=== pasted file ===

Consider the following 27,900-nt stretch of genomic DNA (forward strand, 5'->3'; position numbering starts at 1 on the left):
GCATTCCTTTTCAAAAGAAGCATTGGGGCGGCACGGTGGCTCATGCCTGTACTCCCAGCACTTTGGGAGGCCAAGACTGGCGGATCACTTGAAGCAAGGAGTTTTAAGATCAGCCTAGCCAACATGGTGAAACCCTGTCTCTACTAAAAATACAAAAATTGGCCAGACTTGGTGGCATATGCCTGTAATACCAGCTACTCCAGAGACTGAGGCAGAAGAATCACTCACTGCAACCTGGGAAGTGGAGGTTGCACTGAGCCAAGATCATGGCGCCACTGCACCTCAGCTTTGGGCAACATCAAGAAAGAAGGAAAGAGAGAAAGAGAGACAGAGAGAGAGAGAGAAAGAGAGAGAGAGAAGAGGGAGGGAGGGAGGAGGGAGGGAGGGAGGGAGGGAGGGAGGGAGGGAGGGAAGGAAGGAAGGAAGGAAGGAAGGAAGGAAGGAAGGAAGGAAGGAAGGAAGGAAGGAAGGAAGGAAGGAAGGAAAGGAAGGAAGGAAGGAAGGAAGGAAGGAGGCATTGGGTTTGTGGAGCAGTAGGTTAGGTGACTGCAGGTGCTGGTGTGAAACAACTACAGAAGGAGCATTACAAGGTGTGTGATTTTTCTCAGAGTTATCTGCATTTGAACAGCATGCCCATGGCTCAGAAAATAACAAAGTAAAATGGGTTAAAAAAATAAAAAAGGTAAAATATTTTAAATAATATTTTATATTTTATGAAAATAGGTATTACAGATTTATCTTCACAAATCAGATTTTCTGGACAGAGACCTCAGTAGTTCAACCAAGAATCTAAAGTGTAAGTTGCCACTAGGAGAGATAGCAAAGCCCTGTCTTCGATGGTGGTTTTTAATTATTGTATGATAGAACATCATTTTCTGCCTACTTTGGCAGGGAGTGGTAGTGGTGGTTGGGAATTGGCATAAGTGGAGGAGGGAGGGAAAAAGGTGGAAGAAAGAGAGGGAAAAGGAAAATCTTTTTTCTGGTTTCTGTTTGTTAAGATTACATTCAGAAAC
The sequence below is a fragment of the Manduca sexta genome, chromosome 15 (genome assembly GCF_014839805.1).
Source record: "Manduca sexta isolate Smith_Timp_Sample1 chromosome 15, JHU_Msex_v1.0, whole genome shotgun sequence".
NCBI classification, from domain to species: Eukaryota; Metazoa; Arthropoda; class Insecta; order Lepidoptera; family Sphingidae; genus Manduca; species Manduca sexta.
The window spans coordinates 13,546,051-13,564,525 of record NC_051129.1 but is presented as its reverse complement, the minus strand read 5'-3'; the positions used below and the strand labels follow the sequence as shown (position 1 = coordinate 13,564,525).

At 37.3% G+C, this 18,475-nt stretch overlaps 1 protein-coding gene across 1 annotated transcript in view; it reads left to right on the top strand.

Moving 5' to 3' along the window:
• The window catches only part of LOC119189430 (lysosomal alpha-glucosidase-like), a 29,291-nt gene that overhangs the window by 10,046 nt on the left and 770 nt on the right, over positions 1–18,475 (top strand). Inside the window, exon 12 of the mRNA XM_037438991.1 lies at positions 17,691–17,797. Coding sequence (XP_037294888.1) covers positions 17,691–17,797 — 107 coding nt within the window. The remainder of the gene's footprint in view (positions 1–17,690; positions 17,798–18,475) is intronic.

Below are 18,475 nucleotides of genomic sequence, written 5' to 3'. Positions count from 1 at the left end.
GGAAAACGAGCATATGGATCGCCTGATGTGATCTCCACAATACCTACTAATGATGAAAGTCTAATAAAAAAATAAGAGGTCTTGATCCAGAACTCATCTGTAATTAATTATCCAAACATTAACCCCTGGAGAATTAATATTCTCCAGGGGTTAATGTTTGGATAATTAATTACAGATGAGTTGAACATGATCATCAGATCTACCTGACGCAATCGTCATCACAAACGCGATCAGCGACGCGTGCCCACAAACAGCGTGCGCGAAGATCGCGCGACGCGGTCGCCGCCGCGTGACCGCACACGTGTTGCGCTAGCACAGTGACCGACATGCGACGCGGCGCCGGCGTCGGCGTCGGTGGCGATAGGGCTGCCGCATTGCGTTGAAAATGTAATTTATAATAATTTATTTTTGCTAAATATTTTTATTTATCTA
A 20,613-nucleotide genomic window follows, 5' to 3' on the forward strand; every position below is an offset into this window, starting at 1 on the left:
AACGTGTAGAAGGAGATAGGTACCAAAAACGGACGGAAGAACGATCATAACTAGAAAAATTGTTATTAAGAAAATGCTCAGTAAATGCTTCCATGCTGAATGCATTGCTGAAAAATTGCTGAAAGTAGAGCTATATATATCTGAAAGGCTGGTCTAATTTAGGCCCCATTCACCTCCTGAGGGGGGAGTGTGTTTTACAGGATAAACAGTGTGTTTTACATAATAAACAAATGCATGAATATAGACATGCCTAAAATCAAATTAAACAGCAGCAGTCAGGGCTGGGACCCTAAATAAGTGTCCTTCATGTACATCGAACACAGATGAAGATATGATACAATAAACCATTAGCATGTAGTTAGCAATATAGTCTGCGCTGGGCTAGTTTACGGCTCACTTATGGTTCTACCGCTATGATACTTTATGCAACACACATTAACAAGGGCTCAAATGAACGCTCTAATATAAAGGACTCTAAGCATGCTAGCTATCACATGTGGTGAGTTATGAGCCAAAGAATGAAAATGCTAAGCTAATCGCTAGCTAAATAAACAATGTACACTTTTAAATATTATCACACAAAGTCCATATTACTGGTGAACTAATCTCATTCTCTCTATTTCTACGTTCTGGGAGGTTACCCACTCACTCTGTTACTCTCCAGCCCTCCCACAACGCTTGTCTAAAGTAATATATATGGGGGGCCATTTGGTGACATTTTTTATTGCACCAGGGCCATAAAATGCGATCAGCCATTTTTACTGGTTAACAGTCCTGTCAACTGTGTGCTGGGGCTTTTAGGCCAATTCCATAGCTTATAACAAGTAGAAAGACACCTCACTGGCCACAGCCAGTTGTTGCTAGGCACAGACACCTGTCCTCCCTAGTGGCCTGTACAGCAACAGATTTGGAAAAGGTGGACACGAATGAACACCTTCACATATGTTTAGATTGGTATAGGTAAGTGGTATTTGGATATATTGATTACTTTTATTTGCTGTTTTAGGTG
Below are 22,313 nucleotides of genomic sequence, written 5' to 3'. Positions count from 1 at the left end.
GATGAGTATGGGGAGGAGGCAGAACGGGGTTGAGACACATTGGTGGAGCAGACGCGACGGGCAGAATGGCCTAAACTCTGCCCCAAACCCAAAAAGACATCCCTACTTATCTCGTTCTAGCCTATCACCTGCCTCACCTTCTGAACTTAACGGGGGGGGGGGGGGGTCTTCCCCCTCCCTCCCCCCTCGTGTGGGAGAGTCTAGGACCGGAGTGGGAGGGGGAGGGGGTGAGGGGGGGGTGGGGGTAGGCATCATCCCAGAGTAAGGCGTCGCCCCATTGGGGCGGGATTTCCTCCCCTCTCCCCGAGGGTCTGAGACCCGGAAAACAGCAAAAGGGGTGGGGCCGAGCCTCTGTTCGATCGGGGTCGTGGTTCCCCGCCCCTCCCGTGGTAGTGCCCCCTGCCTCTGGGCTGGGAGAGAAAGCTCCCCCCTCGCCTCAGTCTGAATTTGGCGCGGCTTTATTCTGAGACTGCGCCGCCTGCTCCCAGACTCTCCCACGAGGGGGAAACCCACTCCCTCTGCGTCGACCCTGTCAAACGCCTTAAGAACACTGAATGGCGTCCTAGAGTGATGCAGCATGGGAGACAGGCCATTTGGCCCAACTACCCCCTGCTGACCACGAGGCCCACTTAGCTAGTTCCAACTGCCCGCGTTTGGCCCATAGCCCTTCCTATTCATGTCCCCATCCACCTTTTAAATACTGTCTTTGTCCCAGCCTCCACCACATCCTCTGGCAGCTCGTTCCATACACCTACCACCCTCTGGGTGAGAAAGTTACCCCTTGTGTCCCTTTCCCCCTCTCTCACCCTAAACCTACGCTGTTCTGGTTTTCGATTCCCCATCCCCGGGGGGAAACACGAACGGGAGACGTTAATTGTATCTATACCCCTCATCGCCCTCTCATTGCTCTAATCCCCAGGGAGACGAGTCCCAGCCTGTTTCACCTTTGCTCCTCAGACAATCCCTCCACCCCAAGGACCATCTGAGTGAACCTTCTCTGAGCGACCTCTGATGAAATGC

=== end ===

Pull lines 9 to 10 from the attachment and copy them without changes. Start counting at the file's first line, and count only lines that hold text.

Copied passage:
• The window catches only part of LOC119189430 (lysosomal alpha-glucosidase-like), a 29,291-nt gene that overhangs the window by 10,046 nt on the left and 770 nt on the right, over positions 1–18,475 (top strand). Inside the window, exon 12 of the mRNA XM_037438991.1 lies at positions 17,691–17,797. Coding sequence (XP_037294888.1) covers positions 17,691–17,797 — 107 coding nt within the window. The remainder of the gene's footprint in view (positions 1–17,690; positions 17,798–18,475) is intronic.

Below are 18,475 nucleotides of genomic sequence, written 5' to 3'. Positions count from 1 at the left end.